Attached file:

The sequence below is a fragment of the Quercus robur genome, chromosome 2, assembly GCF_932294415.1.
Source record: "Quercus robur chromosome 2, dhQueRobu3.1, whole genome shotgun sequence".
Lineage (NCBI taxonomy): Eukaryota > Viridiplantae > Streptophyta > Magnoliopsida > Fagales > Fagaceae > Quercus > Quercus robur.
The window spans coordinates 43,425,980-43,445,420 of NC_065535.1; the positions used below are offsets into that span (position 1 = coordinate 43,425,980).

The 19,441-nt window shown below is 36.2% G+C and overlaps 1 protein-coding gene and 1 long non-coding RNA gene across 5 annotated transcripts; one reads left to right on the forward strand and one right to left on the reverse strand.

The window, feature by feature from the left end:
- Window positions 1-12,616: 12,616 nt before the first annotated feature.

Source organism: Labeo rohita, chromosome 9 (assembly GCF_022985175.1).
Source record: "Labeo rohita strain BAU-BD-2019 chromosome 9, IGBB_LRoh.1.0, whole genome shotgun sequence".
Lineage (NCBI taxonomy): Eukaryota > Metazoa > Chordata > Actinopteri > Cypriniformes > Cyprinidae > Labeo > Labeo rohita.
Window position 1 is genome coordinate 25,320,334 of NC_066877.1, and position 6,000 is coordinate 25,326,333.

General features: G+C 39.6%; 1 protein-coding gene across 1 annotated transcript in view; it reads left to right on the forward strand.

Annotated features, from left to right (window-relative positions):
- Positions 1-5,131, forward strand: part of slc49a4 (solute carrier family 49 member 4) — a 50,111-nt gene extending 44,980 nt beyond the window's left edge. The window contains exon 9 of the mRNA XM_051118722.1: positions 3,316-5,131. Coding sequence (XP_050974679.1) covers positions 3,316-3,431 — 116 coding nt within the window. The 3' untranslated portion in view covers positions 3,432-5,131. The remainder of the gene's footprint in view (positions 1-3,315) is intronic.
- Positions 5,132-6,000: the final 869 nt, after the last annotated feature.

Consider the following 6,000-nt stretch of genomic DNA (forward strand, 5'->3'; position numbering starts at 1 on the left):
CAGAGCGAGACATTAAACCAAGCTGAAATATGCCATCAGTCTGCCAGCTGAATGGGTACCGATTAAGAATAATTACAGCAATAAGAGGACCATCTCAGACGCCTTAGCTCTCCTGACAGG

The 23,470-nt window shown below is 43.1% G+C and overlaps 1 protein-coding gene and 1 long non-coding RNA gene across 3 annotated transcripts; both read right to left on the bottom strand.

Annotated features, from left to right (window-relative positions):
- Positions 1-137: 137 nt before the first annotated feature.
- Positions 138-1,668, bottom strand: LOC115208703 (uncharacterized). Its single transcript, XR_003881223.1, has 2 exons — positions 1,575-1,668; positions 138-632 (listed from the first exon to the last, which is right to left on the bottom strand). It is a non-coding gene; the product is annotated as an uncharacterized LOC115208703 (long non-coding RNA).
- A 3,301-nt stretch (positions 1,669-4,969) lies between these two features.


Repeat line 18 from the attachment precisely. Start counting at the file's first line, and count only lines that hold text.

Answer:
The 23,470-nt window shown below is 43.1% G+C and overlaps 1 protein-coding gene and 1 long non-coding RNA gene across 3 annotated transcripts; both read right to left on the bottom strand.